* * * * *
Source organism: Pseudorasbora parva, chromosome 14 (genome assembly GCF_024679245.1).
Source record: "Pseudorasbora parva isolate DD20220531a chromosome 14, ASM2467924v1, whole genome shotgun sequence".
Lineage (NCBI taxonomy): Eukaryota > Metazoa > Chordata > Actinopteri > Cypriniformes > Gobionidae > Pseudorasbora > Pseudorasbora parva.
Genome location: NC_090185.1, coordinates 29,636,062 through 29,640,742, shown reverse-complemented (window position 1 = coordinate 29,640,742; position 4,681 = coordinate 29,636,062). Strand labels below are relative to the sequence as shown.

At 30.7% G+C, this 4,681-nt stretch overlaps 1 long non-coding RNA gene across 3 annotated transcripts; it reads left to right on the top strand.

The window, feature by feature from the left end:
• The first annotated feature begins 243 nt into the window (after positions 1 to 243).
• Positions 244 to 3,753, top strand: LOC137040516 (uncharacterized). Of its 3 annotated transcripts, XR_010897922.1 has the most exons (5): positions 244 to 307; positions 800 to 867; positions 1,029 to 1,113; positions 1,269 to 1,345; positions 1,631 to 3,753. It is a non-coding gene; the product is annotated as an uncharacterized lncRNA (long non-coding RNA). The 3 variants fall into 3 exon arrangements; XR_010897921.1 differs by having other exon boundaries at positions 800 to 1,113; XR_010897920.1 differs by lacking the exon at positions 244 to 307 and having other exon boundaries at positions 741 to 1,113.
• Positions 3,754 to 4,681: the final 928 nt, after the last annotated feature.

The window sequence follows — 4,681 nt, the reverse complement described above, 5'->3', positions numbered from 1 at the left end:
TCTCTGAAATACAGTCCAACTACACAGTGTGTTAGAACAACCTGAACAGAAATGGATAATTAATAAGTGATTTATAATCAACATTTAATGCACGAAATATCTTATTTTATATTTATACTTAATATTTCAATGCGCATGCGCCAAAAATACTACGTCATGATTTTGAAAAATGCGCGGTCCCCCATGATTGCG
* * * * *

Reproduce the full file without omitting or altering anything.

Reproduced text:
Source organism: Pseudorasbora parva, chromosome 14 (genome assembly GCF_024679245.1).
Source record: "Pseudorasbora parva isolate DD20220531a chromosome 14, ASM2467924v1, whole genome shotgun sequence".
Lineage (NCBI taxonomy): Eukaryota > Metazoa > Chordata > Actinopteri > Cypriniformes > Gobionidae > Pseudorasbora > Pseudorasbora parva.
Genome location: NC_090185.1, coordinates 29,636,062 through 29,640,742, shown reverse-complemented (window position 1 = coordinate 29,640,742; position 4,681 = coordinate 29,636,062). Strand labels below are relative to the sequence as shown.

At 30.7% G+C, this 4,681-nt stretch overlaps 1 long non-coding RNA gene across 3 annotated transcripts; it reads left to right on the top strand.

The window, feature by feature from the left end:
• The first annotated feature begins 243 nt into the window (after positions 1 to 243).
• Positions 244 to 3,753, top strand: LOC137040516 (uncharacterized). Of its 3 annotated transcripts, XR_010897922.1 has the most exons (5): positions 244 to 307; positions 800 to 867; positions 1,029 to 1,113; positions 1,269 to 1,345; positions 1,631 to 3,753. It is a non-coding gene; the product is annotated as an uncharacterized lncRNA (long non-coding RNA). The 3 variants fall into 3 exon arrangements; XR_010897921.1 differs by having other exon boundaries at positions 800 to 1,113; XR_010897920.1 differs by lacking the exon at positions 244 to 307 and having other exon boundaries at positions 741 to 1,113.
• Positions 3,754 to 4,681: the final 928 nt, after the last annotated feature.

The window sequence follows — 4,681 nt, the reverse complement described above, 5'->3', positions numbered from 1 at the left end:
TCTCTGAAATACAGTCCAACTACACAGTGTGTTAGAACAACCTGAACAGAAATGGATAATTAATAAGTGATTTATAATCAACATTTAATGCACGAAATATCTTATTTTATATTTATACTTAATATTTCAATGCGCATGCGCCAAAAATACTACGTCATGATTTTGAAAAATGCGCGGTCCCCCATGATTGCG